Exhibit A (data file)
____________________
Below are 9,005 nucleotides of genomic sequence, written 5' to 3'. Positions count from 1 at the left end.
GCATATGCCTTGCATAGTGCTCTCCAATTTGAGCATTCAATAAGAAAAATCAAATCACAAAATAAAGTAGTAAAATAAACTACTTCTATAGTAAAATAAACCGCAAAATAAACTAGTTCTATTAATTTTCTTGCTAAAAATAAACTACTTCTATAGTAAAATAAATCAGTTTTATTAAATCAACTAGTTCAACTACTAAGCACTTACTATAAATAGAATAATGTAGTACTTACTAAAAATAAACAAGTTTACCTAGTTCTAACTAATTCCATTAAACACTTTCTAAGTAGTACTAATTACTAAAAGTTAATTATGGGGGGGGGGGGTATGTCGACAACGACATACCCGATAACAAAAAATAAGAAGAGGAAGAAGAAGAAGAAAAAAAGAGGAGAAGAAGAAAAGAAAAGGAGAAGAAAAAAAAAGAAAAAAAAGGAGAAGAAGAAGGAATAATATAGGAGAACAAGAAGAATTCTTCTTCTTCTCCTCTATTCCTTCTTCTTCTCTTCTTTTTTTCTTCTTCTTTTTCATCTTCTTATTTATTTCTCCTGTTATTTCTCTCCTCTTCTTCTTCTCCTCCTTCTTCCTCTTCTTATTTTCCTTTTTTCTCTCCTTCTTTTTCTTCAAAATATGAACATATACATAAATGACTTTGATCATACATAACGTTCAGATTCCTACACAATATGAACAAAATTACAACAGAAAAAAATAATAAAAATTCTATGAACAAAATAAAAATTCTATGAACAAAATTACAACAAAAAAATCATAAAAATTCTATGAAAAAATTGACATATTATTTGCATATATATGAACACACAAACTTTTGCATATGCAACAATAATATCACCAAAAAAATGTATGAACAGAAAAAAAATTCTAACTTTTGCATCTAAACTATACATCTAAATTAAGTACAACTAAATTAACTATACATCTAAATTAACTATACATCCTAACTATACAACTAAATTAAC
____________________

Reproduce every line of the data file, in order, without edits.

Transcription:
Below are 9,005 nucleotides of genomic sequence, written 5' to 3'. Positions count from 1 at the left end.
GCATATGCCTTGCATAGTGCTCTCCAATTTGAGCATTCAATAAGAAAAATCAAATCACAAAATAAAGTAGTAAAATAAACTACTTCTATAGTAAAATAAACCGCAAAATAAACTAGTTCTATTAATTTTCTTGCTAAAAATAAACTACTTCTATAGTAAAATAAATCAGTTTTATTAAATCAACTAGTTCAACTACTAAGCACTTACTATAAATAGAATAATGTAGTACTTACTAAAAATAAACAAGTTTACCTAGTTCTAACTAATTCCATTAAACACTTTCTAAGTAGTACTAATTACTAAAAGTTAATTATGGGGGGGGGGGGTATGTCGACAACGACATACCCGATAACAAAAAATAAGAAGAGGAAGAAGAAGAAGAAAAAAAGAGGAGAAGAAGAAAAGAAAAGGAGAAGAAAAAAAAAGAAAAAAAAGGAGAAGAAGAAGGAATAATATAGGAGAACAAGAAGAATTCTTCTTCTTCTCCTCTATTCCTTCTTCTTCTCTTCTTTTTTTCTTCTTCTTTTTCATCTTCTTATTTATTTCTCCTGTTATTTCTCTCCTCTTCTTCTTCTCCTCCTTCTTCCTCTTCTTATTTTCCTTTTTTCTCTCCTTCTTTTTCTTCAAAATATGAACATATACATAAATGACTTTGATCATACATAACGTTCAGATTCCTACACAATATGAACAAAATTACAACAGAAAAAAATAATAAAAATTCTATGAACAAAATAAAAATTCTATGAACAAAATTACAACAAAAAAATCATAAAAATTCTATGAAAAAATTGACATATTATTTGCATATATATGAACACACAAACTTTTGCATATGCAACAATAATATCACCAAAAAAATGTATGAACAGAAAAAAAATTCTAACTTTTGCATCTAAACTATACATCTAAATTAAGTACAACTAAATTAACTATACATCTAAATTAACTATACATCCTAACTATACAACTAAATTAAC